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3 Reasons Anaplan Is a Buy After Q2 Earnings

By Nicholas Rossolillo – Sep 13, 2021 at 11:08AM

Key Points

  • Corporate spending on cloud-based planning software continues to rebound this year.
  • Anaplan's sales grew 36% year over year in Q2.
  • Total cash on hand was $313 million at the end of July.

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Cloud-based planning software is making a comeback this year.

It's been a wild ride for cloud-based planning software company Anaplan (PLAN) during the pandemic. Share prices are up about 23% since the start of 2020 but remain more than 25% down from the all-time highs set early this year.

Some corporate spending on digital updates hit the skids in the past 18 months. But resource planning software is making a comeback as spending starts to normalize, and Anaplan stock is rallying following a solid Q2 earnings update. Here are three reasons this cloud computing company is still a buy.

Two people pictured off screen looking at charts and a tablet.

Image source: Getty Images.

1. Data-driven planning software is a must

Enterprise resource planning (ERP) software, often used to outlay the use of a company's finances and other assets, represents a massive market worth tens of billions in global annual spending. However, for many organizations, cloud computing has changed the game. More data on their operations is available than ever before. But traditional ERP tools aren't always accurately accounting for information, nor is it helping various teams across an organization collaborate together on their plans. 

That's where Anaplan comes in. CEO Frank Calderoni often talks about the company's work pioneering cloud-based corporate planning. In a nutshell, Anaplan combines financial planning with operational planning into a single software service. And since the platform was born and raised in the cloud, it's able to gather up various data from across an organization and help previously siloed teams plan and make assumptions together. Add in a dash of machine learning that helps the platform automate predictions and outcomes of decisions -- Anaplan is a modern take on ERP -- and you have a company that's been outpacing average industry growth since it went public in late 2018.  

2. Enterprise spending is back on the mend

In spite of a solid run in its first couple of years as a public concern -- revenue grew 43% in Anaplan's fiscal 2019 and 45% in fiscal 2020 -- the pandemic brought corporate spending on some digital transformation initiatives to a screeching halt. As a result, Anaplan's sales slowed significantly and grew only 29% in fiscal 2021 -- the 12 months ended in January 2021 -- with quarterly growth last spring slowing far more than that in the initial months when the world went on lockdown.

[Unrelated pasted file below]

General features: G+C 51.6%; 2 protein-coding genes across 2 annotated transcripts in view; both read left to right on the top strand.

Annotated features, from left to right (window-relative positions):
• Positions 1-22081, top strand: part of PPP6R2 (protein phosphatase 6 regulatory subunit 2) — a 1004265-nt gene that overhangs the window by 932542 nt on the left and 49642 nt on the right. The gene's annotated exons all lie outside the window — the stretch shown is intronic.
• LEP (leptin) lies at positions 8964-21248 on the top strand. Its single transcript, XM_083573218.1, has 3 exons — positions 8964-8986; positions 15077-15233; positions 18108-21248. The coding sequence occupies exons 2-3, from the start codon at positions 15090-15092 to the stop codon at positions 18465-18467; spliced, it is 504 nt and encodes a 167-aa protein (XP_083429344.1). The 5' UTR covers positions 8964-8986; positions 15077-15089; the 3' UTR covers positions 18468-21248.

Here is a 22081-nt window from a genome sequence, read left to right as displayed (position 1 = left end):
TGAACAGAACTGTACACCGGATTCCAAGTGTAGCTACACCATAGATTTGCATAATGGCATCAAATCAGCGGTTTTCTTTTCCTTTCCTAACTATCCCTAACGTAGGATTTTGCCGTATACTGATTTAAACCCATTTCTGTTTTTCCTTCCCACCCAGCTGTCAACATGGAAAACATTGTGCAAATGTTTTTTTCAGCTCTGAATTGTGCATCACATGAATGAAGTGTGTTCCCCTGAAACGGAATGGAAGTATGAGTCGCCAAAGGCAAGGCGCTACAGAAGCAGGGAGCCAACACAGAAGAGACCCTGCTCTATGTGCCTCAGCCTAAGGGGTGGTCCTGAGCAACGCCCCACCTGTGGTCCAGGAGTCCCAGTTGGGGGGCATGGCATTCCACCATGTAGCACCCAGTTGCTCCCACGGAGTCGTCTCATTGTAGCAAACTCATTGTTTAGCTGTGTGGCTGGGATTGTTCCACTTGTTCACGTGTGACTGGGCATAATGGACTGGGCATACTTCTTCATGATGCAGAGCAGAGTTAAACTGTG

Business is accelerating this year, though. Total revenue increased 36% year over year in the second quarter of fiscal 2022 -- the three months ended July 31 -- bringing the first half of the year's revenue up to $274 million, a 30% increase from the same period last year. The midpoint of guidance for Q3 implies another 27% year-over-year increase.

Bear in mind that Anaplan often underpromises and over-delivers when making its sales forecasts, but second-half fiscal 2022 guidance was nonetheless better than what Calderoni and the top team said to expect a few months ago. As the effects of COVID-19 start to ease, companies are starting to resume their digital transformation plans, and Anaplan continues to pick up new business as a result.

3. Plenty of cash left to deploy

Anaplan operated at a negative free cash flow of $16.4 million during Q2, a slight improvement from an $18.8 million deficit a year ago. Losses may not sit well with all investors, but Anaplan does this by design, as it prioritizes marketing and development to continue its pace of expansion. Anaplan can still afford to promote rapid expansion for a long time. Total cash and equivalents were at $313 million at the end of July and had no debt.  

Investor takeaway

Based on Anaplan's full fiscal-year 2022 outlook, shares trade for about 16 times revenue based on enterprise value -- a market cap of $9.6 billion minus $313 million in cash. Given the company's growth profile and the massive potential the cloud computing market presents, with global spending expected to hit $1 trillion a year by the end of this decade as IT updates operations to cloud systems -- it's not an unreasonable price tag. I remain a buyer after the Q2 earnings update.

Nicholas Rossolillo and his clients own shares of Anaplan. The Motley Fool owns shares of and recommends Anaplan. The Motley Fool has a disclosure policy.

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